Sydney Symphony Orchestra appoints first Indigenous director
[by Airlie Walters]
William Barton. Image: Keith Saunders
The Sydney Symphony Orchestra announced that First Nations composer and performer William Barton will join the Board of Directors of the Sydney Symphony Orchestra.
A peerless yidaki (didgeridoo) performer, William Barton is world-renowned as a composer who works across classical and traditional First Nations music, bringing together Western art traditions and his Kalkadunga heritage. The Sydney Symphony has enjoyed a long association with William Barton as both performer and composer. Most recently (July 2022), the Sydney Symphony Orchestra gave the world-premiere of Barton’s Of the Earth – a work for which the Orchestra joined forces with Sydney Children’s Choir, Gondwana Indigenous Children’s Choir, soprano Nicole Car and mezzo-soprano Michelle DeYoung – commissioned to celebrate the re-opening of the Sydney Opera House Concert Hall.
Barton’s appearances with the Sydney Symphony spans almost two decades, with the Orchestra also recording and performing a number of his works on international tours.
Chair of the Sydney Symphony Orchestra Board Geoff Wilson said: “We are delighted that William Barton is joining the Sydney Symphony’s Board of Directors. William is a close and valued musical collaborator and one of the nation’s visionary artists. His unique voice will help guide the Sydney Symphony’s artistic growth as we move towards our centenary year. We also look forward to William’s continuing contribution as a musician and community leader with special knowledge of the needs of First Nations people and regional and remote communities. His insights and expertise will be invaluable as the Orchestra seeks to expand its programs to increase the positive impact of our work in these communities.
“We are especially delighted that William joins the Board at one of the most exciting times in the Orchestra’s history. This year represents the first full year with Simone Young as Chief Conductor in our renewed home at the Sydney Opera House Concert Hall. As a community and cultural leader, William has made a significant contribution to our nation. We look forward to working with William as we plan for the Orchestra’s future as the nation’s flagship orchestra.”
William Barton said: “I am excited to join the Sydney Symphony Orchestra’s Board of Directors at this moment in the Orchestra’s history. I have a great affection for the musicians of the Orchestra and for the organisation’s commitment to contemporary music and Australian artists. I am honoured to be part of the engine room of change, and, in my role, I hope to connect people of all walks of life through open conversation and actioning our intentions through the vibrancy of music and reinforcing the legacy of arts culture and language for the next generations to come.”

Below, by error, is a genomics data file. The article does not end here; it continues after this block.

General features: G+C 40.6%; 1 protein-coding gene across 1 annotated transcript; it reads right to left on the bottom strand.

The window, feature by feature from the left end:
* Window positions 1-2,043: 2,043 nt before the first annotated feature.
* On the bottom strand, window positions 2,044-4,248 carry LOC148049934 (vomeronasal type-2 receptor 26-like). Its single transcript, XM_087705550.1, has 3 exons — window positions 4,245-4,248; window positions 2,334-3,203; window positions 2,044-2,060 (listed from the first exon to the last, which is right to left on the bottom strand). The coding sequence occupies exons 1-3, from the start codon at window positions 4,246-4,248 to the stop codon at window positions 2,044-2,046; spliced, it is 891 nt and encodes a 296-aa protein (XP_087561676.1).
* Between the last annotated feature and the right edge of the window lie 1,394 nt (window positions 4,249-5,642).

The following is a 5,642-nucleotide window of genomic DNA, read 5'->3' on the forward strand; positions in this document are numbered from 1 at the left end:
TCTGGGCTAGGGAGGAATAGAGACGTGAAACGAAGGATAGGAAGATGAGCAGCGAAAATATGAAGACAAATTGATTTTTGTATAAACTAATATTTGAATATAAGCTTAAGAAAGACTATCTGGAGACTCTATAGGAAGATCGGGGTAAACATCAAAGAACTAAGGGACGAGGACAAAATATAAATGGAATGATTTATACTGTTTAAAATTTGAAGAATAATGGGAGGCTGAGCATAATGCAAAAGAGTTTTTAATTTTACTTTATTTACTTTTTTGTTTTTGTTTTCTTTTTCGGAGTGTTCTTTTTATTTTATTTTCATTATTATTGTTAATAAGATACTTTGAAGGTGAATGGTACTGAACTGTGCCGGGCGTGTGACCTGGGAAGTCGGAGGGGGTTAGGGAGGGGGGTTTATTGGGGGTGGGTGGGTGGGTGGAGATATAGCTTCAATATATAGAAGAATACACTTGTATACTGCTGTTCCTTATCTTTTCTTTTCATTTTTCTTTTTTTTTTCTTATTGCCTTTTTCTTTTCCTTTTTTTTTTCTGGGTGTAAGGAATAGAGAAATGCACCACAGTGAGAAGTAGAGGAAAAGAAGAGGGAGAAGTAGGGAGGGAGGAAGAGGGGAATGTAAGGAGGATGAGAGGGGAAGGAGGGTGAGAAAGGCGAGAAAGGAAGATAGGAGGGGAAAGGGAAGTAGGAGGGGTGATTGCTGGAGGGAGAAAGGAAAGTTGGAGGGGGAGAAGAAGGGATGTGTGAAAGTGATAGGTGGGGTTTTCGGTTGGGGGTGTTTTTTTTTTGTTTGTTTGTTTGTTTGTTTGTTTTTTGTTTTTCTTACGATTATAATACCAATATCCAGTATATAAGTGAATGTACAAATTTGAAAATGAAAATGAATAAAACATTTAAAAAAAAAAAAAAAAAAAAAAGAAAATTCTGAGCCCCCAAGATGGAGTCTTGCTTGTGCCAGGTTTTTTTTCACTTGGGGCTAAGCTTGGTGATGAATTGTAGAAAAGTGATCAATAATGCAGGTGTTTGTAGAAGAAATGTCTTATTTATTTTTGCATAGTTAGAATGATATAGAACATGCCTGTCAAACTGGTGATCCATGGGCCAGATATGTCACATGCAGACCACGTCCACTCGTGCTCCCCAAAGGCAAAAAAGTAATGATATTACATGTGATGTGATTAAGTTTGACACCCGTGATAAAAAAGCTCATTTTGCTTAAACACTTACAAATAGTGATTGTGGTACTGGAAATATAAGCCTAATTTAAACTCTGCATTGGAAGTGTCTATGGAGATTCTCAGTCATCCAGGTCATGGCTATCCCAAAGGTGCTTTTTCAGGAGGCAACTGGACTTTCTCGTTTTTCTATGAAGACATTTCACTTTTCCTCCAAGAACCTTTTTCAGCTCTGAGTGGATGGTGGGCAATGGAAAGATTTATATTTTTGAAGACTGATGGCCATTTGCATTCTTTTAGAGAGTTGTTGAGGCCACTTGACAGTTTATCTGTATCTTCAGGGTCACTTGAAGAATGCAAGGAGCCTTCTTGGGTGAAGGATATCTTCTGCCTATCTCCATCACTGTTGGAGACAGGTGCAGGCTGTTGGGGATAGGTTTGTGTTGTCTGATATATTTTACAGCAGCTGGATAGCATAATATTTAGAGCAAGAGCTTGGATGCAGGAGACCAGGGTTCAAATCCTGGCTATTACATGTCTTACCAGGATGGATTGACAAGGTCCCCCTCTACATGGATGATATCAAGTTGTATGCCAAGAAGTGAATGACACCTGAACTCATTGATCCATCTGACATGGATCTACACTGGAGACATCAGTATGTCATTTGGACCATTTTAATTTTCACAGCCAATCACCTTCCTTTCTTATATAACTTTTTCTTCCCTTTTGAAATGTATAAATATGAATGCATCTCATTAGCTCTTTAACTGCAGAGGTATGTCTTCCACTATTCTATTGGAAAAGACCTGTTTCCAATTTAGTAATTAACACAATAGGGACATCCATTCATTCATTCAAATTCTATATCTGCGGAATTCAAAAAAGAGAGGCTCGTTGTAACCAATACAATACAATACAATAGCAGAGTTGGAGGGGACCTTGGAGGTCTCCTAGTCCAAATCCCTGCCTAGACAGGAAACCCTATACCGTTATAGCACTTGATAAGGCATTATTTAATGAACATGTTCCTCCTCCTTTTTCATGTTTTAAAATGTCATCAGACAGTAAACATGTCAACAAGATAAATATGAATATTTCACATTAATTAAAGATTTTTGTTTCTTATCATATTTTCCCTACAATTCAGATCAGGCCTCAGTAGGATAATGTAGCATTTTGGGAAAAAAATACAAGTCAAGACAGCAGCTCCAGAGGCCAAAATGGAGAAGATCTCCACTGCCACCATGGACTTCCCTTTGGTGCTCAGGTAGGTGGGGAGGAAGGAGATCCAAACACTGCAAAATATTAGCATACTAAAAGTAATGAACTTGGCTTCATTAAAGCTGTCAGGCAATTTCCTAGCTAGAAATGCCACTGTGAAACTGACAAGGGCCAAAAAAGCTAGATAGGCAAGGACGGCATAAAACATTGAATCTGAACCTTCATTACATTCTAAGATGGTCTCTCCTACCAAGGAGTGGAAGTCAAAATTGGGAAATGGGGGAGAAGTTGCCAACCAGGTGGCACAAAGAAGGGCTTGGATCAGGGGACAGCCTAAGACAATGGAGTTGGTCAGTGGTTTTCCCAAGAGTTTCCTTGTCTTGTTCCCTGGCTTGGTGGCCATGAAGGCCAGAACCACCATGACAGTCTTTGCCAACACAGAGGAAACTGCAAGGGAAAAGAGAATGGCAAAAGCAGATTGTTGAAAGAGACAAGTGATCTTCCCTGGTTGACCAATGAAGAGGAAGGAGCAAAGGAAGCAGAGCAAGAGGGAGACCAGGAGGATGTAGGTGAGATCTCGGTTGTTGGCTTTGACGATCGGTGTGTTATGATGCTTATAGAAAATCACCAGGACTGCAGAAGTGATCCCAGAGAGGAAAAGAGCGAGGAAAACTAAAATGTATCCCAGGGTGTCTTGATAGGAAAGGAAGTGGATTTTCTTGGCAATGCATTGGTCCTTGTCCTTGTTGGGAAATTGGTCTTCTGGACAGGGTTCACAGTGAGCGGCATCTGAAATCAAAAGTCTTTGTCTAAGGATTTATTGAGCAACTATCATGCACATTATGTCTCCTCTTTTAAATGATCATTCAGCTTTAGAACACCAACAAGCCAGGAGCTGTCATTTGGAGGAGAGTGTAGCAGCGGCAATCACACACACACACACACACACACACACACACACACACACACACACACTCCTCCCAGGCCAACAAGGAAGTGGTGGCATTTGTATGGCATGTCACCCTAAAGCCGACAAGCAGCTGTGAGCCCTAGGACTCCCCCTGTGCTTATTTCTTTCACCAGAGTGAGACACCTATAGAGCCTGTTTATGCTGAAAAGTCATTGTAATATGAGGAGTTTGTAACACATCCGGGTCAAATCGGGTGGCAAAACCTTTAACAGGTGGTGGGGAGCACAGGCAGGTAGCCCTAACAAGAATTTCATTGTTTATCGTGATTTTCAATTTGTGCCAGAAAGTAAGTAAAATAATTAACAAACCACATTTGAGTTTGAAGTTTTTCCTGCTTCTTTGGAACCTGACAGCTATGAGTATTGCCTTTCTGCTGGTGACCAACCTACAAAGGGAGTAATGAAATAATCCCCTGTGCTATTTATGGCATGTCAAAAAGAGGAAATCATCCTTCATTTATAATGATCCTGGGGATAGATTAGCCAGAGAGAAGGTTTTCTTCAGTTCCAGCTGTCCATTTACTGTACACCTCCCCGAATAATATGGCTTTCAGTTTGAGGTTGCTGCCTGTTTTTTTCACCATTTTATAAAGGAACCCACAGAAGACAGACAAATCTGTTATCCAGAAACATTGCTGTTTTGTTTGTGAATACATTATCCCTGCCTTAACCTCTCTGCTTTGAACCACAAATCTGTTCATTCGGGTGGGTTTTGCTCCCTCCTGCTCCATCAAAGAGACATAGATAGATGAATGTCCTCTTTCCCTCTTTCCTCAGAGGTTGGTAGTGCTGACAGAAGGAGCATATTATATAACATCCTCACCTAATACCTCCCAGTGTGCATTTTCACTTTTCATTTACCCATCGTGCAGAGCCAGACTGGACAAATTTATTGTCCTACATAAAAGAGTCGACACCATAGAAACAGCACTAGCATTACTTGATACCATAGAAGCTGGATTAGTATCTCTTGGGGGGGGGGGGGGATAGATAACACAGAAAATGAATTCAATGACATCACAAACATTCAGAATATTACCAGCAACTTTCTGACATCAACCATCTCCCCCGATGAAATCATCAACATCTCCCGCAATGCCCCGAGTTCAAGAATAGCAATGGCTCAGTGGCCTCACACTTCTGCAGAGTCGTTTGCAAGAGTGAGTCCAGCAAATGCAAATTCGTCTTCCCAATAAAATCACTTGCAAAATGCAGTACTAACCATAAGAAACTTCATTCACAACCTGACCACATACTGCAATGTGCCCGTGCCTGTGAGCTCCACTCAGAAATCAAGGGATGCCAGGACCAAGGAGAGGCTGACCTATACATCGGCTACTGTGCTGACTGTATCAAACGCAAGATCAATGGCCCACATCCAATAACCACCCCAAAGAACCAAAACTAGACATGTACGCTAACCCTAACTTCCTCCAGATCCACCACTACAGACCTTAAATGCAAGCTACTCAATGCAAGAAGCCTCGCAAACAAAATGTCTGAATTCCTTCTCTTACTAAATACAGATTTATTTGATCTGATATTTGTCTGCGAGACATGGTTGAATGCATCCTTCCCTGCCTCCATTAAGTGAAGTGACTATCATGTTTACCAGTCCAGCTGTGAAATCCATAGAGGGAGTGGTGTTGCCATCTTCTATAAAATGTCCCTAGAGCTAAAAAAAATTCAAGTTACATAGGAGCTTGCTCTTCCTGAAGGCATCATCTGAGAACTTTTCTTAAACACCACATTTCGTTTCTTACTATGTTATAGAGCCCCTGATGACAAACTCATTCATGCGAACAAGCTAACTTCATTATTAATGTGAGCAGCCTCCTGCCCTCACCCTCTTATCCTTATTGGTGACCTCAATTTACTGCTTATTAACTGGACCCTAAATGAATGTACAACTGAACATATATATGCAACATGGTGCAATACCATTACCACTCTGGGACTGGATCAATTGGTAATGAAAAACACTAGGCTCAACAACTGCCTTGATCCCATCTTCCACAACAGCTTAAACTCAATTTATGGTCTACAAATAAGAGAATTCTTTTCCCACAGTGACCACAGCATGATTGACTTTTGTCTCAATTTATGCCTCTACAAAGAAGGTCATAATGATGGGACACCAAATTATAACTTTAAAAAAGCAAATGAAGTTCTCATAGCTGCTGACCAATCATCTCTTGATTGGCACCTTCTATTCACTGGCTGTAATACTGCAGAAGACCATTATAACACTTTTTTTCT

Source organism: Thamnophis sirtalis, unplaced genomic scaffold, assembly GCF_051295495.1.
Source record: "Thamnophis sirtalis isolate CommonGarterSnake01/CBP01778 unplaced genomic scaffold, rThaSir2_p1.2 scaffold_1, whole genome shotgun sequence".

Mentored by his uncle, Barton learnt the yidaki, and at the age of 17 gave one of his earliest orchestral performances with the Queensland Symphony Orchestra. The multi-instrumentalist, composer, vocalist and producer has brought Australian music to the forefront through collaborations with ensembles around the globe, including the world-renowned Berlin Philharmonic, London Philharmonic Orchestra and performances at Westminster Abbey and the Beijing Olympics, among other engagements. He holds honorary doctorate degrees from Griffith University and the University of Sydney and has
released five albums of music that capture his unique creations which bring together western art music and First Nations musical traditions. Among his many public and critical accolades, Barton was recently named Queensland’s State Recipient in the 2023 Australian of the Year awards.
Aunty Joy claims she was pulled from Barack Obama event for being too difficult [news.com.au] Aunty Joy said she was removed from proceedings because she asked for someone to support her on stage and wanted to give the former US leader a gift.
First Nations social enterprise keeping young people out of jail through connection to country [Sam McManus, ABC] Mr Davis is the cultural Elder of As One Nyitting, a First Nations organisation founded in 2015 with the goal of keeping young people away from the justice system.
Joint Indigenous Leadership for CASM [supplied by Uni of Adelaide] Established in 1972, the Centre of Aboriginal Studies in Music is the only university-based centre for studies in Australian Indigenous music which aims to support Indigenous music students and musicians through the provision of high quality, culturally responsive tertiary level music education.